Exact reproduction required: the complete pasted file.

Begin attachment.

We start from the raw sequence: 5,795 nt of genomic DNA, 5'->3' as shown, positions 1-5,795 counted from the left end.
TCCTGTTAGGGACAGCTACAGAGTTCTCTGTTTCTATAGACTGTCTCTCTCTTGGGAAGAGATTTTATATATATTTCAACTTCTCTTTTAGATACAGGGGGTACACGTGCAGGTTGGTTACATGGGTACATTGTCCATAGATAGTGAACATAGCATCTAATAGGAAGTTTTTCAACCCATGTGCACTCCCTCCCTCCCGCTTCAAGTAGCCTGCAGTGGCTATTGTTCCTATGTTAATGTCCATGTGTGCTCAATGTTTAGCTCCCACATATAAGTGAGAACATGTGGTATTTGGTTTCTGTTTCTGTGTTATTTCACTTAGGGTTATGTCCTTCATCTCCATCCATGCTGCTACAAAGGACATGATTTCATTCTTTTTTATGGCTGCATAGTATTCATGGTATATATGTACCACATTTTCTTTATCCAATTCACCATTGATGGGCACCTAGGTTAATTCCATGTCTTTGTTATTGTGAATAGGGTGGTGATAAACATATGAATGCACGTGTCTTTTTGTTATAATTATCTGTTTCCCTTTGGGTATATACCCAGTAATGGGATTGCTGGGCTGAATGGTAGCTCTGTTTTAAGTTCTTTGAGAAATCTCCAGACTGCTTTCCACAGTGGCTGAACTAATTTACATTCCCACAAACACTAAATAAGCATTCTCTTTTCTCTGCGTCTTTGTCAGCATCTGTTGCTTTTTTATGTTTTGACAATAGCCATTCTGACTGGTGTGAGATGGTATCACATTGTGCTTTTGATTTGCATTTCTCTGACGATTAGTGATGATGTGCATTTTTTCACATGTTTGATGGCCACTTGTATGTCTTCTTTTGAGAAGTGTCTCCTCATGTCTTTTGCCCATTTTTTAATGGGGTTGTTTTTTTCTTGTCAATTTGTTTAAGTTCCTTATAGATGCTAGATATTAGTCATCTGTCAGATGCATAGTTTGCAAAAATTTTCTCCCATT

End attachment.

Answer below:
We start from the raw sequence: 5,795 nt of genomic DNA, 5'->3' as shown, positions 1-5,795 counted from the left end.
TCCTGTTAGGGACAGCTACAGAGTTCTCTGTTTCTATAGACTGTCTCTCTCTTGGGAAGAGATTTTATATATATTTCAACTTCTCTTTTAGATACAGGGGGTACACGTGCAGGTTGGTTACATGGGTACATTGTCCATAGATAGTGAACATAGCATCTAATAGGAAGTTTTTCAACCCATGTGCACTCCCTCCCTCCCGCTTCAAGTAGCCTGCAGTGGCTATTGTTCCTATGTTAATGTCCATGTGTGCTCAATGTTTAGCTCCCACATATAAGTGAGAACATGTGGTATTTGGTTTCTGTTTCTGTGTTATTTCACTTAGGGTTATGTCCTTCATCTCCATCCATGCTGCTACAAAGGACATGATTTCATTCTTTTTTATGGCTGCATAGTATTCATGGTATATATGTACCACATTTTCTTTATCCAATTCACCATTGATGGGCACCTAGGTTAATTCCATGTCTTTGTTATTGTGAATAGGGTGGTGATAAACATATGAATGCACGTGTCTTTTTGTTATAATTATCTGTTTCCCTTTGGGTATATACCCAGTAATGGGATTGCTGGGCTGAATGGTAGCTCTGTTTTAAGTTCTTTGAGAAATCTCCAGACTGCTTTCCACAGTGGCTGAACTAATTTACATTCCCACAAACACTAAATAAGCATTCTCTTTTCTCTGCGTCTTTGTCAGCATCTGTTGCTTTTTTATGTTTTGACAATAGCCATTCTGACTGGTGTGAGATGGTATCACATTGTGCTTTTGATTTGCATTTCTCTGACGATTAGTGATGATGTGCATTTTTTCACATGTTTGATGGCCACTTGTATGTCTTCTTTTGAGAAGTGTCTCCTCATGTCTTTTGCCCATTTTTTAATGGGGTTGTTTTTTTCTTGTCAATTTGTTTAAGTTCCTTATAGATGCTAGATATTAGTCATCTGTCAGATGCATAGTTTGCAAAAATTTTCTCCCATT